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Drugs and falls in community-dwelling older people: a national veterans study.
Clin Ther. 2006 Apr; 28(4):619-30.CT

Abstract

OBJECTIVE

The aim of this study was to identify which specific medications within recognized major problematic drug categories that increase risk of falling were prescribed to veterans before their out-patient treatment for a fall.

METHODS

This was a retrospective, cross-sectional national secondary outpatient data analysis with an age- and sex-matched comparison group. The setting was the national Veterans Health Administration (VHA) ambulatory health care system in fiscal year (FY) 2004. The study population was VHA patients aged>or=65 years who had fall-related outpatient clinical health care encounters in FY 2004 (as indicated by diagnostic codes) and who received >or=1 outpatient medication during the study period. The age- and sex-matched comparison group consisted of an equal number of patients with nonspecific chest pain. The percentage of patients in each group receiving medications (at the time of the outpatient encounter) that affect the cardiovascular system (CVS), central nervous system (CNS), or musculoskeletal system (MSS) was compared with Bonferrom-adjusted P values.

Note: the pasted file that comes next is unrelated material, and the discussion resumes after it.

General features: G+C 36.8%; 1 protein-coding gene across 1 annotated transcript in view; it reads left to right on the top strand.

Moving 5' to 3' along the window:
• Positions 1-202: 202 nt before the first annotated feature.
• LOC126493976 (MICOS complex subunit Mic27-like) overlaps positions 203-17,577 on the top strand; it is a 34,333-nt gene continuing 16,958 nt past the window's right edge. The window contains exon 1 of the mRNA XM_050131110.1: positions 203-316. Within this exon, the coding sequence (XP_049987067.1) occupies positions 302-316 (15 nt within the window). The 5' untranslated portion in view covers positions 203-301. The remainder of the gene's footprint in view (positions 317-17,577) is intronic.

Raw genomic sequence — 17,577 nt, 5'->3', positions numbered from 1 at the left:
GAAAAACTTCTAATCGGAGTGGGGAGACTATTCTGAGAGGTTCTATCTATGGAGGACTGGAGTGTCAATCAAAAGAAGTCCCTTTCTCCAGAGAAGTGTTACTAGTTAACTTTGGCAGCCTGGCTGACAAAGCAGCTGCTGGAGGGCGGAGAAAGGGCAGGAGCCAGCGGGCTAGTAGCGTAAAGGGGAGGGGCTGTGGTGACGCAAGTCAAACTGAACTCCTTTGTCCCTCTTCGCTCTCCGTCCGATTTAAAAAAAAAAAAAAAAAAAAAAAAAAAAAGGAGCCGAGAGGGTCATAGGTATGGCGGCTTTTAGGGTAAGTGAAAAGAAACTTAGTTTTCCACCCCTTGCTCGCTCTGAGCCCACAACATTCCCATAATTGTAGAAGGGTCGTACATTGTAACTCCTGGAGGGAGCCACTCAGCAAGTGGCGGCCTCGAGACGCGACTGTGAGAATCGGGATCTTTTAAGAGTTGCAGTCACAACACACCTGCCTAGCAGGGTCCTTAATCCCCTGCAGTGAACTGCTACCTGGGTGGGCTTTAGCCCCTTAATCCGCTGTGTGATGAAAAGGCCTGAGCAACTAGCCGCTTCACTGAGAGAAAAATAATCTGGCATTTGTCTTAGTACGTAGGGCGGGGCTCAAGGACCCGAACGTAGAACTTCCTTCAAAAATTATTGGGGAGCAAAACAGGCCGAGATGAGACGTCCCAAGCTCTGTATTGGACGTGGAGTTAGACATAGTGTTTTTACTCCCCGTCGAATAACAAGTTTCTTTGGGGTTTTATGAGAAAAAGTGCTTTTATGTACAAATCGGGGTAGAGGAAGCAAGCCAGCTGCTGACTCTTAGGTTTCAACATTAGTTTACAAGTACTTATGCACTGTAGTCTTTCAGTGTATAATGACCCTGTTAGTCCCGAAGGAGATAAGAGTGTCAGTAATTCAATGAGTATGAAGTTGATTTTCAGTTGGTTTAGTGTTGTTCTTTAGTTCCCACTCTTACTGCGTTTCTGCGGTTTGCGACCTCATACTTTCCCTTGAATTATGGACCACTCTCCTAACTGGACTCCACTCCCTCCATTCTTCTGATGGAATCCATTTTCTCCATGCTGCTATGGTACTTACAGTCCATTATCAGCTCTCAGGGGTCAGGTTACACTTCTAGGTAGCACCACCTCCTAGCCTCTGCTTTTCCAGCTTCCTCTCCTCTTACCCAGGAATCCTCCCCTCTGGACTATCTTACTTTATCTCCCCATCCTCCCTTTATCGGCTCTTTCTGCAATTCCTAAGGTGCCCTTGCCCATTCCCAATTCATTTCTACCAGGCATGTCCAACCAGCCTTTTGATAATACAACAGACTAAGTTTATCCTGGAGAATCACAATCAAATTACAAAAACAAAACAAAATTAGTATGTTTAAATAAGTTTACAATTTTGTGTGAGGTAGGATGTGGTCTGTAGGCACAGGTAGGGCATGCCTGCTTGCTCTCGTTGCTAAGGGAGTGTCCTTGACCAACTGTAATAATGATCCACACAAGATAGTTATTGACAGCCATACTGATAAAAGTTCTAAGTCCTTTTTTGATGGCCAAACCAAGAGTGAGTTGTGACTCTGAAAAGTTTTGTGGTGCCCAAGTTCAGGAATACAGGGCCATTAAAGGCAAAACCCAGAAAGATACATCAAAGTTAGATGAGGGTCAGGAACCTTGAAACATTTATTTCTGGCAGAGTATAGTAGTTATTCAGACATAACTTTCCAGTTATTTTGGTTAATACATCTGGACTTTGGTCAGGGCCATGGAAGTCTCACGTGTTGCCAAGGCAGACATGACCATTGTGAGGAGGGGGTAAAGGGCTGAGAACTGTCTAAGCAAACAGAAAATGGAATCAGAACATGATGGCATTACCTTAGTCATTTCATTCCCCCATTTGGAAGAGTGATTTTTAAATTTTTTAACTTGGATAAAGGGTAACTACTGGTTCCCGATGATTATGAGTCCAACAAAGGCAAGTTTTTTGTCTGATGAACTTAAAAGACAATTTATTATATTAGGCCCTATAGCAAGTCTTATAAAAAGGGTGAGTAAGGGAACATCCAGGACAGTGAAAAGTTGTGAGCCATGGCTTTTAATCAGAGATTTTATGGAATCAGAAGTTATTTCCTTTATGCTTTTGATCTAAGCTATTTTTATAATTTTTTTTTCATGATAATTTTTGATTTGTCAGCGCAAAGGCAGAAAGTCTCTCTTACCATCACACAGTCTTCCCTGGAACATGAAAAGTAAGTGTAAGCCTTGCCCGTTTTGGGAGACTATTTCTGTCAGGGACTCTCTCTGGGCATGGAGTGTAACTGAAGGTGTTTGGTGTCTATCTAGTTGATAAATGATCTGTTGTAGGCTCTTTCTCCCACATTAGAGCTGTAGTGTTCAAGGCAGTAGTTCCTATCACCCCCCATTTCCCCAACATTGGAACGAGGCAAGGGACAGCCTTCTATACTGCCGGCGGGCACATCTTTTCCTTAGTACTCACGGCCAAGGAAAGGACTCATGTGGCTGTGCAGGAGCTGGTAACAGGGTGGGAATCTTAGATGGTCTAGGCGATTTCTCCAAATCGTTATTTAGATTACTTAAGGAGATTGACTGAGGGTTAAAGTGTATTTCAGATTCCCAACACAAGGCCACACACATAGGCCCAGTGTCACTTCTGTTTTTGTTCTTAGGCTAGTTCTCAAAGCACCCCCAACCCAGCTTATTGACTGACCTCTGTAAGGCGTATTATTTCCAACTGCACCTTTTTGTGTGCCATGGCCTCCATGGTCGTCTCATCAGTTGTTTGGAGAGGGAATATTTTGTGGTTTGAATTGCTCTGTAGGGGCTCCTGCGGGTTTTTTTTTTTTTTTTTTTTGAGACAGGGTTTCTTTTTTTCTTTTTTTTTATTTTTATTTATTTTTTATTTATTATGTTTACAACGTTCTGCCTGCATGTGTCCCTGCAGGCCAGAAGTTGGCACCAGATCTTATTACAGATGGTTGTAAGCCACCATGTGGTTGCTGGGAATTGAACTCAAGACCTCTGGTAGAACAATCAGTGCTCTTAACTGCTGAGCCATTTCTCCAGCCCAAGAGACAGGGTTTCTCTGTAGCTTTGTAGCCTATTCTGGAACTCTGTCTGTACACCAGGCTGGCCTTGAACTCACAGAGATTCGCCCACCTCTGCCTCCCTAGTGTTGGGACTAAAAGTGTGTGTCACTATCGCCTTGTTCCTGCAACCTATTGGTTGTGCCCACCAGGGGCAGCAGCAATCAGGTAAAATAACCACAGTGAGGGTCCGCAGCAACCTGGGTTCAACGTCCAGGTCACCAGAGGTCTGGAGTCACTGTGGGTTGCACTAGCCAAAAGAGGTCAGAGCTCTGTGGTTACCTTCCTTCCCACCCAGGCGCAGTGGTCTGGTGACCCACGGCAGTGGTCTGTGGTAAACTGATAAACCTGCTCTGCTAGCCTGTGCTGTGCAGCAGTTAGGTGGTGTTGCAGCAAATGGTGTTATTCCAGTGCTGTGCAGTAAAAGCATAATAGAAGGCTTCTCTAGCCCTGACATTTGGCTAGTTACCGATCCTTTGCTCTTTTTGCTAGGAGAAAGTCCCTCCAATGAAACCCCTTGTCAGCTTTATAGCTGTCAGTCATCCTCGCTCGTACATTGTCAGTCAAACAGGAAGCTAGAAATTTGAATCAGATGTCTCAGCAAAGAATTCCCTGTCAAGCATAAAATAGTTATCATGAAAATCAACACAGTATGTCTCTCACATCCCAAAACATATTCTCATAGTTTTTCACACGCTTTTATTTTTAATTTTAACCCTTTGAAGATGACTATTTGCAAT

RESULTS